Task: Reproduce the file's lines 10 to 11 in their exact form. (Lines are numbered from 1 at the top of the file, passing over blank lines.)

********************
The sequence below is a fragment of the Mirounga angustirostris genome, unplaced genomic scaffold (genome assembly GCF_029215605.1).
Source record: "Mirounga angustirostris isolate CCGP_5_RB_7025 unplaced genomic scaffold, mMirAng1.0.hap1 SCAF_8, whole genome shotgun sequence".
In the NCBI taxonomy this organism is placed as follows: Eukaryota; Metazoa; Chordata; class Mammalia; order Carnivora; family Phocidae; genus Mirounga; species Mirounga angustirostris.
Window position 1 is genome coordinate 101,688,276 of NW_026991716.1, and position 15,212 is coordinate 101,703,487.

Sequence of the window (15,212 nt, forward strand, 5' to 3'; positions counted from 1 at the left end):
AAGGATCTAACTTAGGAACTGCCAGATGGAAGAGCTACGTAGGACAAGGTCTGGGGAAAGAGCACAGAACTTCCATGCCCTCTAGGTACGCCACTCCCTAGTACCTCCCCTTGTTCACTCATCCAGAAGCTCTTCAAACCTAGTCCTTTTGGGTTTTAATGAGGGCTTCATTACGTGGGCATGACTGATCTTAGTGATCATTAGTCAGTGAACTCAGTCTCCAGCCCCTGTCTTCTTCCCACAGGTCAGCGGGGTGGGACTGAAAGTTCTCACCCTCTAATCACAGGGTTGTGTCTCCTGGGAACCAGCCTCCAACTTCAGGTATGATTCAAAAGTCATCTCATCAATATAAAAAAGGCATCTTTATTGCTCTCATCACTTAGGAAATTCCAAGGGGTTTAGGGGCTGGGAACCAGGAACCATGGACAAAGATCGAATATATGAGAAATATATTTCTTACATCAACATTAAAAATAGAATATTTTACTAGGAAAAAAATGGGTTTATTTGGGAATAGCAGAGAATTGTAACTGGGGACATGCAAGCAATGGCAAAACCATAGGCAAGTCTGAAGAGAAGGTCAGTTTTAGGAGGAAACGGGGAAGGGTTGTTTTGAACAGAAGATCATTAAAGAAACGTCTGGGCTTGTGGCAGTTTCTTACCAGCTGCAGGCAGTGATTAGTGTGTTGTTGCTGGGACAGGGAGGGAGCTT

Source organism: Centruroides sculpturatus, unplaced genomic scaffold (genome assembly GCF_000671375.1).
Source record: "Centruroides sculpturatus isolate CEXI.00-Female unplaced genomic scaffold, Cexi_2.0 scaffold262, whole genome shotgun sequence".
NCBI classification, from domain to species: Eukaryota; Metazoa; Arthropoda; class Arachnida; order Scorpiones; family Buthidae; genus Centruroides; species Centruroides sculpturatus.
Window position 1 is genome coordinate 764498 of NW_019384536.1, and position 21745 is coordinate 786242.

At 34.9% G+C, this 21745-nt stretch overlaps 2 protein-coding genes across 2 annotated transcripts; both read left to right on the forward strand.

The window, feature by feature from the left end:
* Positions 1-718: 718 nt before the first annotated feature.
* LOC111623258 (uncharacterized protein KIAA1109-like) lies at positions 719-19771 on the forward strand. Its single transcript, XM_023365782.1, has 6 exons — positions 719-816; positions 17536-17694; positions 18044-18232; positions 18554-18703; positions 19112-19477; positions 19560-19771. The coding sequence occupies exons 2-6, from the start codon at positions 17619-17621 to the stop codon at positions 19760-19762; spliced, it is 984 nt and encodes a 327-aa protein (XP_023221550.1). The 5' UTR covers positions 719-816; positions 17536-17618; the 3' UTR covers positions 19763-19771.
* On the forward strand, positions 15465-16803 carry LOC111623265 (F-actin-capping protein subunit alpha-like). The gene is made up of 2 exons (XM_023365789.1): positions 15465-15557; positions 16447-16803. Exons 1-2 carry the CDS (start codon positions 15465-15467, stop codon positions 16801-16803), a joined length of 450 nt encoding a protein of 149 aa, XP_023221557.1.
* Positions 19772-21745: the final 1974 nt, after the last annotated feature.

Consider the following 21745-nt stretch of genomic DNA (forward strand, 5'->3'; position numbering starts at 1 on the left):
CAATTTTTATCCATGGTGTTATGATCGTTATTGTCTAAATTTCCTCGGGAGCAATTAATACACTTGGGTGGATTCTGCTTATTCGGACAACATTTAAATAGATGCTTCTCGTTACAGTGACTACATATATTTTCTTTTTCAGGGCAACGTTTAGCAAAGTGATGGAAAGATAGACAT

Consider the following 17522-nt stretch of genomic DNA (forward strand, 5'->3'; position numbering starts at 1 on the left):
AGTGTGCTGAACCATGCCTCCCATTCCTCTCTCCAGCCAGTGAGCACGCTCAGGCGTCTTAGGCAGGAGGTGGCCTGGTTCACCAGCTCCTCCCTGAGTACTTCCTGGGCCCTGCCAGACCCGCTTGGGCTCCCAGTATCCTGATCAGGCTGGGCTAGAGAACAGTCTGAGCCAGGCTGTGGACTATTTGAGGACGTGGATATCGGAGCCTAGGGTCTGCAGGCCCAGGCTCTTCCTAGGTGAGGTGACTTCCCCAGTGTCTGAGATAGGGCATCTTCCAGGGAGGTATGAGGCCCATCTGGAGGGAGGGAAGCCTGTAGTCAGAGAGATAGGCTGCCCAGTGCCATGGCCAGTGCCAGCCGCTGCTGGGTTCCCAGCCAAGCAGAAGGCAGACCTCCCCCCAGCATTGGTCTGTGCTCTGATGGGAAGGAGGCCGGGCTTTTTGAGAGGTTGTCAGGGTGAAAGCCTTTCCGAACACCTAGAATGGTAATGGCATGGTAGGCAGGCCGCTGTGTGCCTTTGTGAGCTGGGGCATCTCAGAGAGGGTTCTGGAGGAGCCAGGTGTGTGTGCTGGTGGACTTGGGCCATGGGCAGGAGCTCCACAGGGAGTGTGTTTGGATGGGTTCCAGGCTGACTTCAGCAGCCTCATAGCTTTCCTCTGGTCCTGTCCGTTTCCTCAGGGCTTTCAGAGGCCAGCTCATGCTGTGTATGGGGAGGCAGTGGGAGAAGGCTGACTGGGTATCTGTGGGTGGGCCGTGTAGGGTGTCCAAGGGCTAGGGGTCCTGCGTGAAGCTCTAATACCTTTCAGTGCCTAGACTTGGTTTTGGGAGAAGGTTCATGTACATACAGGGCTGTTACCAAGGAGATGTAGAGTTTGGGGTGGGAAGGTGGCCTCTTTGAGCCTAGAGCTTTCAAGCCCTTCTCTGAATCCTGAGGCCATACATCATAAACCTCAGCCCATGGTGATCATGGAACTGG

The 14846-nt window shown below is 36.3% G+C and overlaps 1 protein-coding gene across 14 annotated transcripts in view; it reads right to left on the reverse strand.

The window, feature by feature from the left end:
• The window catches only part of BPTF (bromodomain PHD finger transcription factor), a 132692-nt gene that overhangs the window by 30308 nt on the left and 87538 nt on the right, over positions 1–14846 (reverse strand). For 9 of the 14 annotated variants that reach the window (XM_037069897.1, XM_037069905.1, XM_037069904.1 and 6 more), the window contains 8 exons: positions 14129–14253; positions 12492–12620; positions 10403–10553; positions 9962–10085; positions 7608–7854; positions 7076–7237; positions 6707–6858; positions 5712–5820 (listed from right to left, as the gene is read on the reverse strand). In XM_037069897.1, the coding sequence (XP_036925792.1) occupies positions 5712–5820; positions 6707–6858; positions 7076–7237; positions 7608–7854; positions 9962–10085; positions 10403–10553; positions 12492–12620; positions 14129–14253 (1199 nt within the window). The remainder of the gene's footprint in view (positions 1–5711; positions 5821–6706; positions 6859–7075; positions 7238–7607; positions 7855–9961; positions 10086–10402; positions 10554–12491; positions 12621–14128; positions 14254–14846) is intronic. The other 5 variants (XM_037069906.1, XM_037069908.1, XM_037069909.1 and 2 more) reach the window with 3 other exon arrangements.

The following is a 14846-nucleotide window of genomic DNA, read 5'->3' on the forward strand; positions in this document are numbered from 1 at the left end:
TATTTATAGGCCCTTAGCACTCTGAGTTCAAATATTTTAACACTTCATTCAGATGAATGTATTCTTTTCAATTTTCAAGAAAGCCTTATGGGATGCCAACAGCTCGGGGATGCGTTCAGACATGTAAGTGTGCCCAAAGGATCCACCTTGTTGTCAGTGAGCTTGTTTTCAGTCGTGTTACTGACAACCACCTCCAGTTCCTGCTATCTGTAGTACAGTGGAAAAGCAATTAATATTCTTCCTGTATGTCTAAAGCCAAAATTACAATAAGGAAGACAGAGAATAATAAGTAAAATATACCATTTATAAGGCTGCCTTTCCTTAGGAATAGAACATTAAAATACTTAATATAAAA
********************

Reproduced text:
Window position 1 is genome coordinate 764498 of NW_019384536.1, and position 21745 is coordinate 786242.

At 34.9% G+C, this 21745-nt stretch overlaps 2 protein-coding genes across 2 annotated transcripts; both read left to right on the forward strand.